Identity is important both for each of us as individual people (man/woman, Kiwi/other nationality, I am a bus driver, what do you do?) and for groups we belong to (evangelicals, for instance, in the church; 'Westies', for instance, in the city of Auckland; Muslims, for instance, in the people groupings of the world).
Of course individual and group identities get mixed up: a slighting remark from a liberal could upset me as an evangelical (i.e. offend me the individual) or upset me on behalf of the group of evangelicals ('you do not understand us'). In identity politics we assert claims about our own identity or against the identity of others in a manner that makes 'identity' the determinant of good and evil, rather than specific actions or ideas advanced by the other person or group. At least, this is how I understand 'identity politics'. I may have it wrong ...
Vilifying all Muslims as extremists is 'identity politics', as is advancing the wisdom of women as more virtuous than the wisdom of men (a slight hint of which is being taken up as reason to critique Obama's nomination of Sotomayer to the Supreme Court).
Within the church one of the things which intrigues me these days is the reaction I sometimes get when I self-identify as an 'evangelical'. It's difficult to describe the reaction save to say that it does not please people; and as I try to discern why, I am left wondering if it is because by putting myself in a 'box' others are concerned either that concomitantly I am putting them in an identity box or I am fostering a climate of conflict in the church between groups, each seeking dominance.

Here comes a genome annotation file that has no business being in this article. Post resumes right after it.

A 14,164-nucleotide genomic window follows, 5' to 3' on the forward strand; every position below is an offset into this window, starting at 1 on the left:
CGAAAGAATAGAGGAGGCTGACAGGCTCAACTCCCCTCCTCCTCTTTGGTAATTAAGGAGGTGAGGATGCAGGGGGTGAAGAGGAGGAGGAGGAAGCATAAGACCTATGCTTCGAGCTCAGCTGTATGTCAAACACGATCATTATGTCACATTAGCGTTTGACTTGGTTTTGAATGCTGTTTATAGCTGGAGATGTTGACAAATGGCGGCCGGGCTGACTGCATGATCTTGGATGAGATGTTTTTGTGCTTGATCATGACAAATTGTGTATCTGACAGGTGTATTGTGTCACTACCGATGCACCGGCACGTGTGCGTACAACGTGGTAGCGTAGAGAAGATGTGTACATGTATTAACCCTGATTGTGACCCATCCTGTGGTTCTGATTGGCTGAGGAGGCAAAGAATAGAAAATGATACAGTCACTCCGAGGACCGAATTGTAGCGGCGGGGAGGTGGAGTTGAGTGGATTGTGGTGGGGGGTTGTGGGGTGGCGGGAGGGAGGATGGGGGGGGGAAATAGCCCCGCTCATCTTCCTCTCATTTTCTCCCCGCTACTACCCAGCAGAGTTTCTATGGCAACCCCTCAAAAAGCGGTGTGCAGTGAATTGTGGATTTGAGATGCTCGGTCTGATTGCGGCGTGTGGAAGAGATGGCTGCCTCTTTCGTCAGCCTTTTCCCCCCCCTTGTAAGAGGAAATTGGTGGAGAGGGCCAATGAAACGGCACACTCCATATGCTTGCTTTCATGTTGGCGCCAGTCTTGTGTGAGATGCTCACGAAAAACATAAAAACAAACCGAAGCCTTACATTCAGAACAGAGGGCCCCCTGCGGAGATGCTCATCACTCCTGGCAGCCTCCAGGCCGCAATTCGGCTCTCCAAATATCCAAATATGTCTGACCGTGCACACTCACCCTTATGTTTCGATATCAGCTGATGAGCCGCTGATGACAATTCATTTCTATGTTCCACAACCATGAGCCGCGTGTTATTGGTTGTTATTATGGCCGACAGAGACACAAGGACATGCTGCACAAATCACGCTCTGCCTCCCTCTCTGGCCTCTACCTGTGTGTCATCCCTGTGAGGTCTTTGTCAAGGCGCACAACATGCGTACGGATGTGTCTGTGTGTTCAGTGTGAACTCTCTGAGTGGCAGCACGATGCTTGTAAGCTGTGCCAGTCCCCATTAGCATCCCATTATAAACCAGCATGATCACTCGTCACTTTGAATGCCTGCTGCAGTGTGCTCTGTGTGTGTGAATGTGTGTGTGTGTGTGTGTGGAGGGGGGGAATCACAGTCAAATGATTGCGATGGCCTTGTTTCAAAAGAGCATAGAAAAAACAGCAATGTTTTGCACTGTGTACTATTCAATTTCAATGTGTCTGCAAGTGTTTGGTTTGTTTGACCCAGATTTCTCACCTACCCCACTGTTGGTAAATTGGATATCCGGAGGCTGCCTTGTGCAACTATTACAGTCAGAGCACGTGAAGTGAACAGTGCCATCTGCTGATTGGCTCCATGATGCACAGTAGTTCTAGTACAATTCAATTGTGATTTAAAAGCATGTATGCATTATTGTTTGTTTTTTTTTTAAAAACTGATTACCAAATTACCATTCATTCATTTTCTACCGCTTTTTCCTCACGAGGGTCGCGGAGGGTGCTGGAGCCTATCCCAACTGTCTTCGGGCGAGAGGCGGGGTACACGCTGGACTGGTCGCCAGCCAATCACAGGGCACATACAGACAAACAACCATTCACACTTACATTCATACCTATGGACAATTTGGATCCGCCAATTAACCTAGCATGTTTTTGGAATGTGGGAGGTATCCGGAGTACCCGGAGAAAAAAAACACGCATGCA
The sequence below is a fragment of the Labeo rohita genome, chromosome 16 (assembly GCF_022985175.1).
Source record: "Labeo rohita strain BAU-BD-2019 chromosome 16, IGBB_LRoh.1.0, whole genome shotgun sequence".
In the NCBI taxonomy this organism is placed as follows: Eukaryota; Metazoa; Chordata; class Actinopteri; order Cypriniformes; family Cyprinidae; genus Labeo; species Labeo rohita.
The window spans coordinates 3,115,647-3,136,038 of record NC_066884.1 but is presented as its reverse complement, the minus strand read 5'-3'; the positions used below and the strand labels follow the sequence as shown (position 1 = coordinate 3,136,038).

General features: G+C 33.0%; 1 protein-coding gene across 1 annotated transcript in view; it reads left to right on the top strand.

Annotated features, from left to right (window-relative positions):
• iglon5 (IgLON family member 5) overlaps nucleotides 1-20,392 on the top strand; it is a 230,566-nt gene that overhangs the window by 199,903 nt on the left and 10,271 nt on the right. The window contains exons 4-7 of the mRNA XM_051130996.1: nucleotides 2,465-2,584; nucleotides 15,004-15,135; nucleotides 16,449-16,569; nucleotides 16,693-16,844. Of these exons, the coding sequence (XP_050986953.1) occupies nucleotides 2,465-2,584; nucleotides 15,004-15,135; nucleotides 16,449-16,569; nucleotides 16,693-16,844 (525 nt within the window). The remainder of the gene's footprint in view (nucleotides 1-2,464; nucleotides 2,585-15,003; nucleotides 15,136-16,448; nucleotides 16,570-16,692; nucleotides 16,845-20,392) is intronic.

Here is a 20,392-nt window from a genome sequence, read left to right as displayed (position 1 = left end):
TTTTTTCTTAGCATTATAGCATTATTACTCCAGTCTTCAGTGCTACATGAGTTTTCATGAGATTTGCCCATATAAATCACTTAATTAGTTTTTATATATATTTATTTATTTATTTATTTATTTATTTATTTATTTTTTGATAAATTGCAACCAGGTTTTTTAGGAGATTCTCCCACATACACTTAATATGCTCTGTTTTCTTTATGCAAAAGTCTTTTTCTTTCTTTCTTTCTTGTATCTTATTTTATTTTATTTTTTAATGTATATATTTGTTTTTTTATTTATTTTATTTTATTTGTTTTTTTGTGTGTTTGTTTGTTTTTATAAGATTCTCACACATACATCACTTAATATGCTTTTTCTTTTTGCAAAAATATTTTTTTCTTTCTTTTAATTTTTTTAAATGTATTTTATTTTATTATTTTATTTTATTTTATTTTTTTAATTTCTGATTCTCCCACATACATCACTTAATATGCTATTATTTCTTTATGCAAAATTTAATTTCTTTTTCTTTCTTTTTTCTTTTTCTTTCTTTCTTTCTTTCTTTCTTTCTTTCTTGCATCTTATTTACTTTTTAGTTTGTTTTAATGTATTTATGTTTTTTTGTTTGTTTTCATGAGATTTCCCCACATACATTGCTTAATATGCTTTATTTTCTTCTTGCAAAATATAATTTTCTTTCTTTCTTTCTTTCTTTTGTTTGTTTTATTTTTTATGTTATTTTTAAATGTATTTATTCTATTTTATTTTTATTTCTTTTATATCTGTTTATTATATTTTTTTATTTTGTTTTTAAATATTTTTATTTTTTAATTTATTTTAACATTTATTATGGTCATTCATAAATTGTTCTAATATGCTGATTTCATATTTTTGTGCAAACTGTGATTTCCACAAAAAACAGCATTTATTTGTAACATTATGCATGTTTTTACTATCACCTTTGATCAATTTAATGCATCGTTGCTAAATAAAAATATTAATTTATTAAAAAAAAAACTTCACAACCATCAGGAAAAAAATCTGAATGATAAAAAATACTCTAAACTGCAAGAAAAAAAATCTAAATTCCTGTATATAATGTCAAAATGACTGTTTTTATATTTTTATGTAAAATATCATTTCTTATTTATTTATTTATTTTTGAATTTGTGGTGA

Even if I am entirely wrong in my understanding of this reaction, I think I need to be clearer when speaking to the wider church as to what I mean (and do not mean) by self-identifying as an evangelical. One aspect of that clarity, for instance, could be to offer 'evangelical' as meaning a commitment to remind the church of certain doctrines which otherwise have been readily forgotten (so I read church history since the Reformation!!) more than as an intention to divide the church into groups at odds with each other.
Anyway, against that background, and all difficulties in the life of the churches today, not just the Anglican church, around 'identity politics', it may be helpful to note this bon mot of Augustine of Hippo (h/t to Timothy Radcliffe, What is the Point of Being a Christian?, p. 181):
"The clouds of heaven thunder forth throughout the world that God's house is being built. But these frogs sit in their pond and croak: 'We're the only Christians'."
(From: Enarratio in Psalmum XCV, Augustini opera omnia, Vol IV, Migne, p. 1234.)